The Mastermind Group - Principle # 9
Lyndia Grant | 9/22/2010, 2:53 p.m.
The Mastermind principle, teaches how successful people select individuals who have achieved the object of their desire as someone to emulate, seek advice and to glean knowledge. Wherever two or more minds come together, a higher mind is created; greater than your own. This mind may be harmonious, in which case it can truly be called a Master Mind.
In any great endeavor you wish to succeed in, it is beneficial to 'hook-up' with others of like-mind and purpose. The pooling of your individual resources is extremely valuable.
An example of a Master Mind is an effective marriage. The woman can often stimulate and encourage her husband to achieve that which he would not normally be capable of; and many women have succeeded because of the support and understanding of their husbands. Without the pairing, each would have achieved far less.
Many of the greatest minds of the human race freely admit they did not originate the ideas and creations that made them world famous. Rather, it was like tuning into a cosmic radio station, and gaining the inspiration direct from the mind of God. Scripture reminds us in the gospel of Matthew, 18:20, "For where two or three are gathered together in my name, there am I in the midst of them."
The Mastermind principle is therefore like setting up an extremely powerful receiving station; a huge radio telescope tuned to the depths of the heavens, with which to receive every signal pertinent to the goal in mind.
Those who utilize this Mastermind principle become great beyond even their dreams. Those who do not have a much harder time, and may never succeed at all.
Carefully select people who are likely to be in harmony with this purpose. The importance of harmony in the group cannot be stressed enough.
Therefore, you must regularly review the people in the group. If a member is not in harmony with the common purpose, that person must be removed, and replaced by someone who is.
Meet with your group regularly to discuss and brainstorm ideas. Although it is not good to discuss your aspirations with all the people in your life, those inside your group are your confidantes, and therefore can be trusted. Jesus had His team of 12 disciples. They worked together as a team.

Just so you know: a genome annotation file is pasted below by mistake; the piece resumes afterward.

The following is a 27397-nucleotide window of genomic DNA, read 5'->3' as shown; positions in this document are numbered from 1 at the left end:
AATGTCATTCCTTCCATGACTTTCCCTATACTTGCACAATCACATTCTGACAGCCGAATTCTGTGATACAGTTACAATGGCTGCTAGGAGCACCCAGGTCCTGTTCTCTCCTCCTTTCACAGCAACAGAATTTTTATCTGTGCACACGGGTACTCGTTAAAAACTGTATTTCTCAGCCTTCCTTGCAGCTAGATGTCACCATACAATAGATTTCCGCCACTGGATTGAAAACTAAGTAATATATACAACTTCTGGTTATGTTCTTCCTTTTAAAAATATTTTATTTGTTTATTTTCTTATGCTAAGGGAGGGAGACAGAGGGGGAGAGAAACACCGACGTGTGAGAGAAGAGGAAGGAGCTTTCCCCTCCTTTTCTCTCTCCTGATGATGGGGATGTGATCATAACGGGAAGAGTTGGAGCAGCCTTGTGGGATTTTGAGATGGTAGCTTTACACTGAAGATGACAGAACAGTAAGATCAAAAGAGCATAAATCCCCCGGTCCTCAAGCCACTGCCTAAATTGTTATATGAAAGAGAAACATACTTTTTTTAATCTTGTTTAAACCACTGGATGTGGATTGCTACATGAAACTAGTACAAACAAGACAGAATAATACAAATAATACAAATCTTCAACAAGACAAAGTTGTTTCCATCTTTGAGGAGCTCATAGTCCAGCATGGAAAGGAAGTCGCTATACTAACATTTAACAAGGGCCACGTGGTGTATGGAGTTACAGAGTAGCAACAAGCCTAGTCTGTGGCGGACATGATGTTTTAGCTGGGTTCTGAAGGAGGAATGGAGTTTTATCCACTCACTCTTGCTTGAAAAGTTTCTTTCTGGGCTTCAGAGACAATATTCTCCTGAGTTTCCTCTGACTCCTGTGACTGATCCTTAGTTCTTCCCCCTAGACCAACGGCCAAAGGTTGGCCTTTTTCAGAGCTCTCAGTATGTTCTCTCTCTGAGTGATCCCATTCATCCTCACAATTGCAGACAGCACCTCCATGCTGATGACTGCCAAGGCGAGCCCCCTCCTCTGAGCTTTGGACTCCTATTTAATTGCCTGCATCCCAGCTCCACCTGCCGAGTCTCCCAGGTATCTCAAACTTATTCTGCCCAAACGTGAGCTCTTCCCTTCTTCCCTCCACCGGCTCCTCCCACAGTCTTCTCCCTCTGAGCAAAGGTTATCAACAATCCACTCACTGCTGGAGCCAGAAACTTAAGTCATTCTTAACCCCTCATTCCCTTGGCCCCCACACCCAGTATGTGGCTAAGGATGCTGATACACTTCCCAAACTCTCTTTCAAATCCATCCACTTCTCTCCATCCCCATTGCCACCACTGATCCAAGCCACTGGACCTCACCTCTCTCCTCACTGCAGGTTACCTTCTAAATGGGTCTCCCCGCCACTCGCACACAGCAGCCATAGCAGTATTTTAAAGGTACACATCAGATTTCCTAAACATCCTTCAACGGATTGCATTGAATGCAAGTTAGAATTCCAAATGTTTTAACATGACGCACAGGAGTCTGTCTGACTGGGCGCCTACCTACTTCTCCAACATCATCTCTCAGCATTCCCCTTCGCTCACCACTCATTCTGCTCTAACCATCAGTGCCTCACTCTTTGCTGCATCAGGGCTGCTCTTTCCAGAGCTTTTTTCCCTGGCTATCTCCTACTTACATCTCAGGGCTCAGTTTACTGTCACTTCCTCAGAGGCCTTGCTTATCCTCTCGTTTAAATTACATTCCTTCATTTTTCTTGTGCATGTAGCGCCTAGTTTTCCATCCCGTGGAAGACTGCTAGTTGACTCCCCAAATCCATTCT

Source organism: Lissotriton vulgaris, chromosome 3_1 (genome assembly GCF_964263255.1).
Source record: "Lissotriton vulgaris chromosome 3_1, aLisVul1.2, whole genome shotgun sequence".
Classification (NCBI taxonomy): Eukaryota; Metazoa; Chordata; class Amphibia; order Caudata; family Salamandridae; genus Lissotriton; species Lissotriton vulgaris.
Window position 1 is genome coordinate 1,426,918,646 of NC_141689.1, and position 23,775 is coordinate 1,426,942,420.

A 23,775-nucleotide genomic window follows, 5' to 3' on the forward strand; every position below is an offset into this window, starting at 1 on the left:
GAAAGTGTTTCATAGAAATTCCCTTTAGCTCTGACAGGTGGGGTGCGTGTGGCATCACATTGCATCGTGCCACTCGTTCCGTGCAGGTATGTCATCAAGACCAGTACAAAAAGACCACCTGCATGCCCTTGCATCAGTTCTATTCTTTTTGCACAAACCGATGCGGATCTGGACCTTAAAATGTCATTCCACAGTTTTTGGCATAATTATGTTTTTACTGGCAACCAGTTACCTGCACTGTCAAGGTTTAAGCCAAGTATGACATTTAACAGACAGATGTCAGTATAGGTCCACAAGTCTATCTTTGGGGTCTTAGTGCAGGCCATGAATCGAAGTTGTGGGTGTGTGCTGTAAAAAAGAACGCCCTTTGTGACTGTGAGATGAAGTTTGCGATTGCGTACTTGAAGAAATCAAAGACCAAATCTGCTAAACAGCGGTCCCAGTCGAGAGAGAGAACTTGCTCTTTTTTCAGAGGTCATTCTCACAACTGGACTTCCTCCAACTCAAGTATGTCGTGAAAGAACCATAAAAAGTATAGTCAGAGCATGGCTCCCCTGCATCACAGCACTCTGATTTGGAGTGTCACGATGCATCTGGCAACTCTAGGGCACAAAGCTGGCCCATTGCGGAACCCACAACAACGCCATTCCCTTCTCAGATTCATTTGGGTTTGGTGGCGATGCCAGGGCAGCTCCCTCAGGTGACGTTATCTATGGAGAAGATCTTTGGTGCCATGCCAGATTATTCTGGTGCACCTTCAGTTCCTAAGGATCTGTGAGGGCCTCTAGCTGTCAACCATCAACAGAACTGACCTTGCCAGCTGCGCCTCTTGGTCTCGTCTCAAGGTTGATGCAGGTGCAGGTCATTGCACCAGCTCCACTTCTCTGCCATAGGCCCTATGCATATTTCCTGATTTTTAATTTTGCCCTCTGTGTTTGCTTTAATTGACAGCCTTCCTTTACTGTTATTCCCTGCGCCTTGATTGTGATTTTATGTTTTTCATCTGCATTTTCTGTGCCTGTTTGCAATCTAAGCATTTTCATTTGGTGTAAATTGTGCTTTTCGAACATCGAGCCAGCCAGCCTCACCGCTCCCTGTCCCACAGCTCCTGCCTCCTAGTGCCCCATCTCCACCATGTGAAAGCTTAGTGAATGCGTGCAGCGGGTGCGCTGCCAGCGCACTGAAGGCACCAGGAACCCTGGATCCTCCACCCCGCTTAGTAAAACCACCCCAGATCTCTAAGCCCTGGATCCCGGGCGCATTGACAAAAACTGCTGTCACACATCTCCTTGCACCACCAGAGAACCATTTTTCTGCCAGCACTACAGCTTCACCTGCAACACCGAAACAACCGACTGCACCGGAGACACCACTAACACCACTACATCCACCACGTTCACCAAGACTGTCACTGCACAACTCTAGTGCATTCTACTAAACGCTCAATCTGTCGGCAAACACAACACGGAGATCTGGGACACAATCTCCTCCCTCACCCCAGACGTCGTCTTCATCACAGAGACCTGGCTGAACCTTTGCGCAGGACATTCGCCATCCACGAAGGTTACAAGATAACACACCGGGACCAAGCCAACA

Your goal must benefit every person who works on your team. No one will work for free. Give them money, recognition, or assignments they enjoy. Why ask someone to do something that is not in agreement with their spirit, they hate that assignment. How much do you really think will get done? So make wise selections, and don't throw someone a bone, they will feel you have belittled them, and they will not be a happy camper!
My three sisters and I formed our Mastermind group, it worked well! At the time, we were in business together, we lived together as a family and met over coffee; traveled in the same car together to our office daily, and planned the entire way; and worked together for 10 years. What a Mastermind group.
It worked as we improved the annual Georgia Avenue Day Festival and Parade each year -- we became known as "The Grant Sisters." What began as an event that attracted 1,000 people soared to more than 200,000; with the Caribbean Festival, a spin-off of our festival!
It cannot be all about you. Each member must matter. You must show them love. You must show them respect. As my pastor can say, "I'm not making this up; it is not coming from me." This is a principle researched by the late author Napoleon Hill. If you don't believe me, get the book and read this chapter for yourselves. You might get a big surprise!
Lyndia Grant is a speaker/writer living in the D.C. Area. Call her at 202-518-3192; email: firstname.lastname@example.org, http://www.facebook.com/lyndia.grant; https://twitter.com/LyndiaGrant